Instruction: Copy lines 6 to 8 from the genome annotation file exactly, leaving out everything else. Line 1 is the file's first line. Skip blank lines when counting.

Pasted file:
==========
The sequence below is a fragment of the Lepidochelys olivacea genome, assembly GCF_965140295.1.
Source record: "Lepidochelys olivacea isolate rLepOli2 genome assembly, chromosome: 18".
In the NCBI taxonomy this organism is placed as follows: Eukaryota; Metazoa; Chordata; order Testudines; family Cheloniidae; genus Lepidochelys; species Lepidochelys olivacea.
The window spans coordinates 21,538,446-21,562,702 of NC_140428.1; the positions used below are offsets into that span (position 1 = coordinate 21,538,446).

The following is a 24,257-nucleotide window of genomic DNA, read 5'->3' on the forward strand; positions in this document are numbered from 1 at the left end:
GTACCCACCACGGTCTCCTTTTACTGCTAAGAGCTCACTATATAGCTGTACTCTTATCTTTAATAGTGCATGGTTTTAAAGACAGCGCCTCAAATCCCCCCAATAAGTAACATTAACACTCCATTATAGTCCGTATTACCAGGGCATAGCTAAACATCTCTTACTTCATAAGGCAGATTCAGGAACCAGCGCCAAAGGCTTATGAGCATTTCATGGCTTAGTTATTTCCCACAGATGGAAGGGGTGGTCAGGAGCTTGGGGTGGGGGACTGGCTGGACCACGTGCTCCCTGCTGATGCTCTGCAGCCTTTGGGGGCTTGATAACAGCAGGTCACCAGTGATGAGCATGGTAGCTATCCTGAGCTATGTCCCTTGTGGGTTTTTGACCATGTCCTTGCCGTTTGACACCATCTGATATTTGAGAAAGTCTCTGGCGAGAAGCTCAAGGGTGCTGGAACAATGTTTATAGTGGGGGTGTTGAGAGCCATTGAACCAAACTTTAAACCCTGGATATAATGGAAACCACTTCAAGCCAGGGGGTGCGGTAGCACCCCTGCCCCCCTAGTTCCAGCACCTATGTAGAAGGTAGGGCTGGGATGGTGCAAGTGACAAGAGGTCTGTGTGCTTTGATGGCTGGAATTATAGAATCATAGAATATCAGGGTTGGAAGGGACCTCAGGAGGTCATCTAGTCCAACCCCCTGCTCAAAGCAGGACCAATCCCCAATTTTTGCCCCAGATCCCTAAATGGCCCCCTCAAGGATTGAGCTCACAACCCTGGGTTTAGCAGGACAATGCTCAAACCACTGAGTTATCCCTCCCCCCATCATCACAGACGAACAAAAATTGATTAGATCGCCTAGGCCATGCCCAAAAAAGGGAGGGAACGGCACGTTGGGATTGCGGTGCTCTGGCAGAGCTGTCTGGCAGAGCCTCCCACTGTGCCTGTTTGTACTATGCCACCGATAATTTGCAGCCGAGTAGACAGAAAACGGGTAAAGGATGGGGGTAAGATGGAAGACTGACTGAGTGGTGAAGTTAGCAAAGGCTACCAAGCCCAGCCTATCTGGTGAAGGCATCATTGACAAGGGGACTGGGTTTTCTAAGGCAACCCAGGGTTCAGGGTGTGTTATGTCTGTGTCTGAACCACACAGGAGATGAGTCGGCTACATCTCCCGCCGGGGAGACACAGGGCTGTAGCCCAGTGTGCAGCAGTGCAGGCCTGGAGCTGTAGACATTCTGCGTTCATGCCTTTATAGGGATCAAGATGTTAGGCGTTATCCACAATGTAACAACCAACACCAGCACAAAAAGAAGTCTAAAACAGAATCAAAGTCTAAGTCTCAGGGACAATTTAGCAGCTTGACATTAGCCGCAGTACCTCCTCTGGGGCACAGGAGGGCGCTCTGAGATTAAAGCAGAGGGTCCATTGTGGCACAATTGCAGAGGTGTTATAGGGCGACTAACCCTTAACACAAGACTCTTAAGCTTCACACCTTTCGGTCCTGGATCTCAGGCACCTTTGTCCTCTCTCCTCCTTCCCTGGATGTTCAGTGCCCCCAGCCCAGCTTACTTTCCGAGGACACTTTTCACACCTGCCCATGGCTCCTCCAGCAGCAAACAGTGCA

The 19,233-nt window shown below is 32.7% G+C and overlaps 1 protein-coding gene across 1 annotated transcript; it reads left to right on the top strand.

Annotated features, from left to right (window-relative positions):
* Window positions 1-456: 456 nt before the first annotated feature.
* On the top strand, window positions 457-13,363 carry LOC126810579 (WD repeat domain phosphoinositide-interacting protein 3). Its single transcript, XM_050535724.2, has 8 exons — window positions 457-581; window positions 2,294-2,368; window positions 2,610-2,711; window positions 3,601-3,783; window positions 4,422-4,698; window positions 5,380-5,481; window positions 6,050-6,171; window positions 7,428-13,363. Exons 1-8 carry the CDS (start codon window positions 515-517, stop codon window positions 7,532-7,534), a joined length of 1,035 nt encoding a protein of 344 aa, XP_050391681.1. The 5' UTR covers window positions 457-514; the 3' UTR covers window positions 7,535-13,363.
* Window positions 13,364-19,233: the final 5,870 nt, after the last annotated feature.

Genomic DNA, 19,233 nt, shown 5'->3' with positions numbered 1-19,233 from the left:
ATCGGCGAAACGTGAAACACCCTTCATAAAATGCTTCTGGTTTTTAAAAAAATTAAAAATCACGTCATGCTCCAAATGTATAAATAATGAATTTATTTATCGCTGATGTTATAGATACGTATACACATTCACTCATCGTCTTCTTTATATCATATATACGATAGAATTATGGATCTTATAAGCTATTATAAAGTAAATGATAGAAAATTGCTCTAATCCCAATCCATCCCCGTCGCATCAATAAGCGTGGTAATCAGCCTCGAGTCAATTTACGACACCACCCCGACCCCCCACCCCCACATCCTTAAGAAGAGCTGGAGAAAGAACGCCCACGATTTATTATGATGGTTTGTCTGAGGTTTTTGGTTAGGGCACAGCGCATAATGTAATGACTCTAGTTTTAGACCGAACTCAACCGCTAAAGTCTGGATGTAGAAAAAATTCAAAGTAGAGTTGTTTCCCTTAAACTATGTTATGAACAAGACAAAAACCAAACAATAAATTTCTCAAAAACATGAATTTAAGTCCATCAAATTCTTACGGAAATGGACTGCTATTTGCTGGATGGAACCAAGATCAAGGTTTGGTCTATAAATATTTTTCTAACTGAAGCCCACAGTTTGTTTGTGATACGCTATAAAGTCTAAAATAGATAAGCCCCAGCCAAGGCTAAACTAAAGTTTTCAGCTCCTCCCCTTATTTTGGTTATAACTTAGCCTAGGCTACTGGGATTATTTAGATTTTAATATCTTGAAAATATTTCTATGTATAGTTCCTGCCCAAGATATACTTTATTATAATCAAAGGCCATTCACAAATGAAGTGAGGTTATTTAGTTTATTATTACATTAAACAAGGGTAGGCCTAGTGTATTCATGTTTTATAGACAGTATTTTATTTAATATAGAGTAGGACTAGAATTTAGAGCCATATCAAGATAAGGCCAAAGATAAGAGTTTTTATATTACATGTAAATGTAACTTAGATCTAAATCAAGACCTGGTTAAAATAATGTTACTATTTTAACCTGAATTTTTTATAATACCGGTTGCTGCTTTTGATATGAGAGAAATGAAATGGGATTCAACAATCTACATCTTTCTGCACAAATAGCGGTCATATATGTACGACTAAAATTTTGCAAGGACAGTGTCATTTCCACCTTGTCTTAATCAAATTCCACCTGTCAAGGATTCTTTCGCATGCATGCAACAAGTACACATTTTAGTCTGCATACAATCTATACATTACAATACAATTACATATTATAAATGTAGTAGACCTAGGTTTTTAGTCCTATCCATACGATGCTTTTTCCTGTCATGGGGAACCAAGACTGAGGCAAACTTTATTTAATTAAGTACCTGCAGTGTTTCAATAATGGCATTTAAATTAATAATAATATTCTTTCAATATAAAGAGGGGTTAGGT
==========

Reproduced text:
GTACCCACCACGGTCTCCTTTTACTGCTAAGAGCTCACTATATAGCTGTACTCTTATCTTTAATAGTGCATGGTTTTAAAGACAGCGCCTCAAATCCCCCCAATAAGTAACATTAACACTCCATTATAGTCCGTATTACCAGGGCATAGCTAAACATCTCTTACTTCATAAGGCAGATTCAGGAACCAGCGCCAAAGGCTTATGAGCATTTCATGGCTTAGTTATTTCCCACAGATGGAAGGGGTGGTCAGGAGCTTGGGGTGGGGGACTGGCTGGACCACGTGCTCCCTGCTGATGCTCTGCAGCCTTTGGGGGCTTGATAACAGCAGGTCACCAGTGATGAGCATGGTAGCTATCCTGAGCTATGTCCCTTGTGGGTTTTTGACCATGTCCTTGCCGTTTGACACCATCTGATATTTGAGAAAGTCTCTGGCGAGAAGCTCAAGGGTGCTGGAACAATGTTTATAGTGGGGGTGTTGAGAGCCATTGAACCAAACTTTAAACCCTGGATATAATGGAAACCACTTCAAGCCAGGGGGTGCGGTAGCACCCCTGCCCCCCTAGTTCCAGCACCTATGTAGAAGGTAGGGCTGGGATGGTGCAAGTGACAAGAGGTCTGTGTGCTTTGATGGCTGGAATTATAGAATCATAGAATATCAGGGTTGGAAGGGACCTCAGGAGGTCATCTAGTCCAACCCCCTGCTCAAAGCAGGACCAATCCCCAATTTTTGCCCCAGATCCCTAAATGGCCCCCTCAAGGATTGAGCTCACAACCCTGGGTTTAGCAGGACAATGCTCAAACCACTGAGTTATCCCTCCCCCCATCATCACAGACGAACAAAAATTGATTAGATCGCCTAGGCCATGCCCAAAAAAGGGAGGGAACGGCACGTTGGGATTGCGGTGCTCTGGCAGAGCTGTCTGGCAGAGCCTCCCACTGTGCCTGTTTGTACTATGCCACCGATAATTTGCAGCCGAGTAGACAGAAAACGGGTAAAGGATGGGGGTAAGATGGAAGACTGACTGAGTGGTGAAGTTAGCAAAGGCTACCAAGCCCAGCCTATCTGGTGAAGGCATCATTGACAAGGGGACTGGGTTTTCTAAGGCAACCCAGGGTTCAGGGTGTGTTATGTCTGTGTCTGAACCACACAGGAGATGAGTCGGCTACATCTCCCGCCGGGGAGACACAGGGCTGTAGCCCAGTGTGCAGCAGTGCAGGCCTGGAGCTGTAGACATTCTGCGTTCATGCCTTTATAGGGATCAAGATGTTAGGCGTTATCCACAATGTAACAACCAACACCAGCACAAAAAGAAGTCTAAAACAGAATCAAAGTCTAAGTCTCAGGGACAATTTAGCAGCTTGACATTAGCCGCAGTACCTCCTCTGGGGCACAGGAGGGCGCTCTGAGATTAAAGCAGAGGGTCCATTGTGGCACAATTGCAGAGGTGTTATAGGGCGACTAACCCTTAACACAAGACTCTTAAGCTTCACACCTTTCGGTCCTGGATCTCAGGCACCTTTGTCCTCTCTCCTCCTTCCCTGGATGTTCAGTGCCCCCAGCCCAGCTTACTTTCCGAGGACACTTTTCACACCTGCCCATGGCTCCTCCAGCAGCAAACAGTGCA

The 19,233-nt window shown below is 32.7% G+C and overlaps 1 protein-coding gene across 1 annotated transcript; it reads left to right on the top strand.

Annotated features, from left to right (window-relative positions):